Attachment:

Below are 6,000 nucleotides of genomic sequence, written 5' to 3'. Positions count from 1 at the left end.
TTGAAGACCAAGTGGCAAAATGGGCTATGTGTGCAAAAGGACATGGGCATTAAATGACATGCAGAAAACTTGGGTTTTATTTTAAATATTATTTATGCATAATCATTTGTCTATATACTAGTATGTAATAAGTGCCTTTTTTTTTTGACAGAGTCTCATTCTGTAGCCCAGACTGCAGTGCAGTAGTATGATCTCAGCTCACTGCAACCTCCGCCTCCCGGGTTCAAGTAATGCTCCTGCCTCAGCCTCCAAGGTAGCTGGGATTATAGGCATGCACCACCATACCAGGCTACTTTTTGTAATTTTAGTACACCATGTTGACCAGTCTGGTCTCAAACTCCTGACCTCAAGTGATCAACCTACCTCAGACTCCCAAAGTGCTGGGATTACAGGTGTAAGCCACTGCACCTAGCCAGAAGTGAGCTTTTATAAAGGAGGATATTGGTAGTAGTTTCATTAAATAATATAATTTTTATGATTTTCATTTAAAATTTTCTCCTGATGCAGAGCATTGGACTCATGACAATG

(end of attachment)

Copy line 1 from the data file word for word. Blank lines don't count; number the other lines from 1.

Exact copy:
Below are 6,000 nucleotides of genomic sequence, written 5' to 3'. Positions count from 1 at the left end.